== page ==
Thursday 18 October 2012

Ambushed by the storm gods in Santa Ponsa – Around Mallorca beach by beach

August 28  - September 2 -  20012

We left San Telmo mid morning and had a very nice upwind sail to Santa Ponsa on the west coast of Mallorca. The wind started out at 18 to 20 knots so we had the firstt reef in main and reefed genoa reducing the amount of sail up and keeping the boat balanced. We did a long tack out to sea then turned towards the anchorage. The wind progressively eased through the day so we unfurled full headsail and later shook the reef out of the mainsail.

As we approached land the wind kicked back up a little and we flew in at over 7 knots. The boat was sailing so nicely we were sorry to have to pull the sails down as we reached the entry to the bay at Santa Ponsa. This was our third visit to this very well protected anchorage. We again anchored well into the inlet in good sand less than 4 metres deep. It was the perfect spot to sit out some expected strong winds from SSE which would make San Telmo very uncomfortable had we stayed there.

We went ashore and returned to a bar we’d nick named The Office as it was where we went when we wanted to do some admin work. Using the bar’s wfi Marc caught up with a emails, Karen downloaded more books onto her IPad and Rob finally posted the Gibraltar to Ipswich UK – A Curious Adventure chapter of our blog.  It’s simple to cut and paste the text in to the blog program but each photo has to be individually uploaded, placed and captioned so the mammoth chapter with over 70 photos took over four hours to get fully posted. It was definitely the longest Rob had worked in The Office in a couple of years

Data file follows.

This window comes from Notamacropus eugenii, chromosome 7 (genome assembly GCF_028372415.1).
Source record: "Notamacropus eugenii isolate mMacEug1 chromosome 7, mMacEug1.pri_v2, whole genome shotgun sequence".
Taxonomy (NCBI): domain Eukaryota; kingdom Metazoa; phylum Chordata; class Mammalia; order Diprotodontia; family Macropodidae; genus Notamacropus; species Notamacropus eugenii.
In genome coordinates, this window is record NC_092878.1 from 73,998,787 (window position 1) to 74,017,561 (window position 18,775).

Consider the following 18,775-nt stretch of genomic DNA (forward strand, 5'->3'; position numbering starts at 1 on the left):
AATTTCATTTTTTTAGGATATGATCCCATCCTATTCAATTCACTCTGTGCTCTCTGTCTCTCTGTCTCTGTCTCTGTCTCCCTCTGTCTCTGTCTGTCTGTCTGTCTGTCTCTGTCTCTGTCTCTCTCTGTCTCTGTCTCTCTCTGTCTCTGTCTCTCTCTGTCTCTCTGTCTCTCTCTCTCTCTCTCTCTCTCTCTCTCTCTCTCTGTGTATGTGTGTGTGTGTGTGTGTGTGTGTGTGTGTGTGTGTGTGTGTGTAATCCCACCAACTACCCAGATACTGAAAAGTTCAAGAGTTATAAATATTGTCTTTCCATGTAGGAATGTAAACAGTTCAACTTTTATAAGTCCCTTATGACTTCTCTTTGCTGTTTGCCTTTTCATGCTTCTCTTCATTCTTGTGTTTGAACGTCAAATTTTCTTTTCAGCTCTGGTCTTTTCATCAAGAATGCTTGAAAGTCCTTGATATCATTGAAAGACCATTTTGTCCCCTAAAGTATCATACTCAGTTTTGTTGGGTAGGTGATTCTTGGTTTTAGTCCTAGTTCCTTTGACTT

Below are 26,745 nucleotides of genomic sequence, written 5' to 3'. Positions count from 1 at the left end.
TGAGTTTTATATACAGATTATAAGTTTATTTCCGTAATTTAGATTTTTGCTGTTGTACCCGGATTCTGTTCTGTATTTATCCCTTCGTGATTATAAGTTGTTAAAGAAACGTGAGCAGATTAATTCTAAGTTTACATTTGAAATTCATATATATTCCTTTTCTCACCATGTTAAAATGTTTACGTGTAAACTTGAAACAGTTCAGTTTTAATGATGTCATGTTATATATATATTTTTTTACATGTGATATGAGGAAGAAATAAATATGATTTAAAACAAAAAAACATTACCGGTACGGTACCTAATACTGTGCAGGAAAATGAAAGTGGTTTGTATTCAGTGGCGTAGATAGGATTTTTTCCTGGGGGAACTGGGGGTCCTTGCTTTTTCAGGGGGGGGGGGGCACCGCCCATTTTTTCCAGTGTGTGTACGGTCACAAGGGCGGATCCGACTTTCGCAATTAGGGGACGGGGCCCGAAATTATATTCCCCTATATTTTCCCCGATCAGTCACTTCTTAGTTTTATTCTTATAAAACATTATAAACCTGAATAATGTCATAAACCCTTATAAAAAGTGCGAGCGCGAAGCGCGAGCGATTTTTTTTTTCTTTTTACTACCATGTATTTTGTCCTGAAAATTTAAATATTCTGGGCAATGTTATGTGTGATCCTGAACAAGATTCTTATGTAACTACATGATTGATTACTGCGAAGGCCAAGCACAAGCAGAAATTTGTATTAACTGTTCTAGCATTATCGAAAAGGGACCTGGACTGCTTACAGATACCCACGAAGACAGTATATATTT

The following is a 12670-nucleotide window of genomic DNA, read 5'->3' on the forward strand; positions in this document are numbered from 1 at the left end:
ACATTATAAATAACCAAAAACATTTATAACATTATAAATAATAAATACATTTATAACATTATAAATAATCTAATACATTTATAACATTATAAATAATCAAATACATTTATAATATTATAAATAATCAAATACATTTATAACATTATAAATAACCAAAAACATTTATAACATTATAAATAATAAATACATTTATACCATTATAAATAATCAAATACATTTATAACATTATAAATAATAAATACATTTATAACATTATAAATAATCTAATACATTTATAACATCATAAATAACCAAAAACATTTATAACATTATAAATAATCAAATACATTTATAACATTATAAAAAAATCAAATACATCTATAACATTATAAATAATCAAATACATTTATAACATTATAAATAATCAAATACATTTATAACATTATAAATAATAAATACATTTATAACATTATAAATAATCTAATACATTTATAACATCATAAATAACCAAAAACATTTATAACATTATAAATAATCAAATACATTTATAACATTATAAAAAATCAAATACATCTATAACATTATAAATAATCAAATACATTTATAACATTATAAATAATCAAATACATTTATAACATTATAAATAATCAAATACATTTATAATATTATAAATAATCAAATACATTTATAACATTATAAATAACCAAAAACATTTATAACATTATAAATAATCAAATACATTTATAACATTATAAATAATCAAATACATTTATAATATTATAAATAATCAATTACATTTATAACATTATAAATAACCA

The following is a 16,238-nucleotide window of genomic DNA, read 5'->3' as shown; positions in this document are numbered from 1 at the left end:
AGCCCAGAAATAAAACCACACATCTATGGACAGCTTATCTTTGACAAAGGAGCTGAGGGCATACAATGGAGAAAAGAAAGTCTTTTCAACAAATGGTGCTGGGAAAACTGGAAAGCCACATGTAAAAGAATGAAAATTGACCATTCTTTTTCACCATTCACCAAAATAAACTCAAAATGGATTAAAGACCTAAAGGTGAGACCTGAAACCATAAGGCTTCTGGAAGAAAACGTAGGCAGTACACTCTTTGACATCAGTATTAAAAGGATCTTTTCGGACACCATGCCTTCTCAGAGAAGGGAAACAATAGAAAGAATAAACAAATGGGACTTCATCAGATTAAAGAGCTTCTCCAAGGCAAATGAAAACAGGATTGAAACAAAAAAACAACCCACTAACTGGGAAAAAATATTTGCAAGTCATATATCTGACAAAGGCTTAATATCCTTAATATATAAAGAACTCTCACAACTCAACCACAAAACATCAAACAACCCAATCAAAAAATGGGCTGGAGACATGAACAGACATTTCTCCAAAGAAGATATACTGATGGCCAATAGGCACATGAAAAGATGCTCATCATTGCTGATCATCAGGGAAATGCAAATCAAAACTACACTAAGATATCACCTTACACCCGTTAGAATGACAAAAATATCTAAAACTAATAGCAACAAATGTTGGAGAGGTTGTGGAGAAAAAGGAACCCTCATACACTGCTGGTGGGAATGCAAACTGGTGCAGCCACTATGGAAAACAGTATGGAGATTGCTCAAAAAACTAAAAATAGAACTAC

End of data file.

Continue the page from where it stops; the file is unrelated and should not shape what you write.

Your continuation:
Magnificent sunset at Santa Ponsa - Mallorca

We then had a great dinner at one of the waterfront cafes. At $6 for Pepper Steak which included an accompanying glass of wine we certainly couldn’t complain about the value. Prices in Santa Ponsa are noticeably cheaper than Palma. As we were planning on wintering in Tunisia where alcohol is a hard to source we stocked up our supplies while the prices were so low. 5.95 per litre for Gin, beer at 55c per half litre can and a good selection of Spanish wines all under 3euro. No wonder the Irish and Britt tourists like it here.
Another fine dinner on Alcheringa.

As we weren’t going anywhere we had a huge sleep in the next morning (Wednesday Aug 28). A phone call to Walter our electrician revealed that, surprise, surprise, our VHF radio was still not back so we would need to delay our return to Palma till next week. We were running a little bit short on water but eight litre bottles of drinking water were available at the supermarket for one euro so it would be a lot cheaper to load up a few of those than go back to a marina just because the tanks were getting low. So off we went ashore again for another ridiculously cheap lunch, a wfi session and picked up forty litres of water.